Pope Francis and Obama
When Pope Francis arrives in the US, he will meet with President Obama and address a joint session of Congress, where he is expected to speak about the contentious issue of climate change.

Gaspard Miltiade, Wikimedia CC government work

When Pope Francis addresses a joint session of Congress today, he will speak directly to many politicians, including some presidential candidates, who are not welcoming of his message about climate change and economic inequality. It could be very interesting to watch.

“A pope addressing a joint session of Congress? It's going to be, first of all, political theater of the highest sort,” says Reverend Richard Cizik, president of the New Evangelical Partnership for the Common Good, which seeks to end partisan and sectarian divisions.

Cizik points out that presidential candidates Marco Rubio, Lindsey Graham, Rand Paul and Ted Cruz — senators all — will be sitting in the chamber during the address. “So the question is, will they sit on their hands or will they applaud,” Cizik asks.

While Cizik is an Evangelical Christian, not a Catholic, he is a big fan of Pope Francis’ encyclical on climate change, Laudato si, which he calls an "inflection point" in the debate about climate change. For more than a decade, Cizik has been an outspoken advocate of "creation care," the belief that stewardship of the Earth is a God-given responsibility.

“The resonance of what he says will have a huge, huge impact upon the public, and most importantly, I hope, upon the public's view of this issue,” Cizik says. “Because only about 16 percent [of Americans] think that climate change will impact them personally — it’s just happening somewhere else, not here. And of course we know just the opposite is true.”

Cizik also expects Pope Francis to touch upon issues like capitalism itself, immigration and what he cares about most: help for the poor, its interrelationship with environmental protection and economic inequality.

“These are all issues in our election year and a lot of Republicans are the ones who have been pooh-poohing these,” Cizik says. “I would hope and pray that he makes the most of the moment. ... We have politicians who will be sitting in front of this moral leader who are bought and paid for by the oil and gas industries, and they should be ashamed of themselves — but they probably won't be.”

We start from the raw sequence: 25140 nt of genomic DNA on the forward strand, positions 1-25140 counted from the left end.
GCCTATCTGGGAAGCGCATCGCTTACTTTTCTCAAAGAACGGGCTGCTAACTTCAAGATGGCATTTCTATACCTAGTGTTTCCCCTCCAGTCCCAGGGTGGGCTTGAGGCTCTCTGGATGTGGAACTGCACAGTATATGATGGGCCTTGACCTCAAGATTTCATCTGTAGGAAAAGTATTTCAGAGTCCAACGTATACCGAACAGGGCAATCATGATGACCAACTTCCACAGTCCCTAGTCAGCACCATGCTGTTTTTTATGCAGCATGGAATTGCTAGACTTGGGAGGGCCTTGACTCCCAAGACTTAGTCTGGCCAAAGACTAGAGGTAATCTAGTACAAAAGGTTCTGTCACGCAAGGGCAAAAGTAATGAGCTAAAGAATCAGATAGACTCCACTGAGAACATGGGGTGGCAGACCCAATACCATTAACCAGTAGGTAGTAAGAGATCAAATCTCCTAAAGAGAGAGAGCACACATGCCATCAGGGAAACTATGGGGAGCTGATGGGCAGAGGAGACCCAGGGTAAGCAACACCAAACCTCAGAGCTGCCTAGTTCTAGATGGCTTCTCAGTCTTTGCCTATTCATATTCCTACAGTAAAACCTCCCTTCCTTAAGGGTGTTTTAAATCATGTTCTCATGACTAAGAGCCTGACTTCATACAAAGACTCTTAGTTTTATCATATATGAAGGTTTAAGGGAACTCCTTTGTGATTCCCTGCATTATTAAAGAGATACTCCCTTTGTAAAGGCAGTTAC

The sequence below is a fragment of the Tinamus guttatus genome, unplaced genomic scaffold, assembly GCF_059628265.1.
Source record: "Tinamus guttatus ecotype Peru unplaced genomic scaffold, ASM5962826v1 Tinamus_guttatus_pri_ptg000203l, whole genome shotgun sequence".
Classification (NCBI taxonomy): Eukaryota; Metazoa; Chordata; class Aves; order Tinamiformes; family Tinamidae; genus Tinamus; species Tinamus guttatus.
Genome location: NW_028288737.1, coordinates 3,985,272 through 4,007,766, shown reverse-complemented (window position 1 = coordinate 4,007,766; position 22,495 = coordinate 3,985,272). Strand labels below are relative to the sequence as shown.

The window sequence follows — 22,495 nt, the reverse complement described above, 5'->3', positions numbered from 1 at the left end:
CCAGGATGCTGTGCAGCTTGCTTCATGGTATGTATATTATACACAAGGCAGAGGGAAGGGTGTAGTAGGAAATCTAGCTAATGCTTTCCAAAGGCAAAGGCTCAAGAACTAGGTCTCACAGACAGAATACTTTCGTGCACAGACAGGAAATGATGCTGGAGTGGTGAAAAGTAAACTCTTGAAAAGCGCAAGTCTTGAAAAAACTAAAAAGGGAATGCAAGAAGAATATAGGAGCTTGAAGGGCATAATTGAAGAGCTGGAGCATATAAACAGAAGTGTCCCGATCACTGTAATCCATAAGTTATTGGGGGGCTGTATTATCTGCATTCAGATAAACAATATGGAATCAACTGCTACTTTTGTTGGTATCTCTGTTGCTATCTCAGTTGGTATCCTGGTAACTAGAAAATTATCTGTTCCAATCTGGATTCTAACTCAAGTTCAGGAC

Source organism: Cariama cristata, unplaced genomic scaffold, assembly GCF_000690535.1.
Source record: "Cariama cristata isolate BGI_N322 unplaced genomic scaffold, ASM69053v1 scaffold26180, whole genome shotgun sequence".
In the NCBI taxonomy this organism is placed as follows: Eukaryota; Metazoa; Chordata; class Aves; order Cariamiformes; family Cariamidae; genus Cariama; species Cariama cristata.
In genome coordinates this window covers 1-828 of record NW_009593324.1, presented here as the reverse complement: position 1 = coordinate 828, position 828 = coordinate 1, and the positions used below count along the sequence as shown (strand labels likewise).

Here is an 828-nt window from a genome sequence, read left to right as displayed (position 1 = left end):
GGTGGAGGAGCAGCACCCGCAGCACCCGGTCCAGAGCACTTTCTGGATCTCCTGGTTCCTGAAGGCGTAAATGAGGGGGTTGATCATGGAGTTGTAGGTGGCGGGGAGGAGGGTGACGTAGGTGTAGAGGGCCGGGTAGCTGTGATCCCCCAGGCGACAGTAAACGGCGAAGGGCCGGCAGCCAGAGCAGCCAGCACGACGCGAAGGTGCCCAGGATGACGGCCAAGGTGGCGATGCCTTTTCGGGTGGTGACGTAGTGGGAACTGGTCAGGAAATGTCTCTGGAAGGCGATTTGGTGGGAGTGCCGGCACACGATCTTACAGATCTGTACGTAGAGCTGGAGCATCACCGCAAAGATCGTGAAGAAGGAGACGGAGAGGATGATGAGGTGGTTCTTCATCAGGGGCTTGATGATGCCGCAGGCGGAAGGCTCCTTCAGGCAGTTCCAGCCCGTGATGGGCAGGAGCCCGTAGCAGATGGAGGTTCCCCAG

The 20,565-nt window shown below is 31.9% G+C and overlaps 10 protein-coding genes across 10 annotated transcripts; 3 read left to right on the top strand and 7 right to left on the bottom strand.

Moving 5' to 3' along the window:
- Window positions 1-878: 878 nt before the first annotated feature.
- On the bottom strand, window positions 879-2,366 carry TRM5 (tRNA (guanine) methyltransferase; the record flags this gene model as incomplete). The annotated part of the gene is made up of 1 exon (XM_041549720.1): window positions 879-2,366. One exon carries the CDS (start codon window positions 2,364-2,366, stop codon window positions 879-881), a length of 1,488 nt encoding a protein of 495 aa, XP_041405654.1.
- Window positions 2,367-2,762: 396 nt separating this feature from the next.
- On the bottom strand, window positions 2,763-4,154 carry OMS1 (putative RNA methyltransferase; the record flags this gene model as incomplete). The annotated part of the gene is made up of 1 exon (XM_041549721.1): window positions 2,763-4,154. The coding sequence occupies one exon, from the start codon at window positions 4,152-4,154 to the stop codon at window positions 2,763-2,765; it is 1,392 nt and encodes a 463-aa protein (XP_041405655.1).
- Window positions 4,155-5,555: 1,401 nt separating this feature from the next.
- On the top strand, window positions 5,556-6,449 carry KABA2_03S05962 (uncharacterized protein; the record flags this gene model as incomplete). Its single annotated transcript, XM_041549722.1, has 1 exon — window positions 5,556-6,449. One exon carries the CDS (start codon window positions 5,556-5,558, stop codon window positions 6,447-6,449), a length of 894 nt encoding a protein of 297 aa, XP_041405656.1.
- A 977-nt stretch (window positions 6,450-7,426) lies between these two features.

The title of the pope’s encyclical, Laudato si, literally translates as "Praise be to you, my Lord.” In it, Pope Francis quotes Saint Francis, his namesake, who “reminds us that our common home is like a sister with whom we share a life and a beautiful mother who opens her arms to embrace us,” Cizik explains.

The pope is asking people of all faiths to begin to think differently about the environment, says Cizik. “He’s called for an ‘ecological conversion for the faithful.’ That’s what evangelicals need to do. It's to begin to see what's happening to the Earth. It's described persuasively in the encyclical: Man is doing this to our environment, our ‘common home,’ as the pope calls it.”

Cizik has been among very few evangelicals who have spoken out publicly on climate change. In fact, he says, the evangelical movement’s response to the issue “has been a black mark on the movement and most of its leaders.”

“Their children, grandchildren and others will look back and ask, ‘What did you do, dad, or granddad? What did you do about this issue?’ And some will have to, with embarrassment, admit they did absolutely nothing. In fact, they denied the science,” Cizik says.

Younger evangelicals get the science, Cizik says. “They get the moral imperative. They are winning the day and they don't have a problem here — they get it.”

Nevertheless, Cizik believes it is unlikely that large numbers of evangelicals will change their position on the concern about climate.

“I think it will take a miracle of sorts, [because] the divisions, the polarization, is so deep,” he says. “Even within the Catholic Church, you see a northeast white Catholicism that votes Republican; you have a Southwest Latin or Hispanic and young church that votes very Democratic. You have that divide within the Catholic Church, and you have that same kind of divide within Evangelicalism.”

“So it's going to take a miracle of sorts for people's hearts to be changed,” Cizik concludes. “Climate change has joined the Religious Right's division over issues: same-sex marriage, abortion and the like. They’ve put climate change in that equation, and that is so sad.”

This article is based on an interview that aired on PRI's Living on Earth with Steve Curwood

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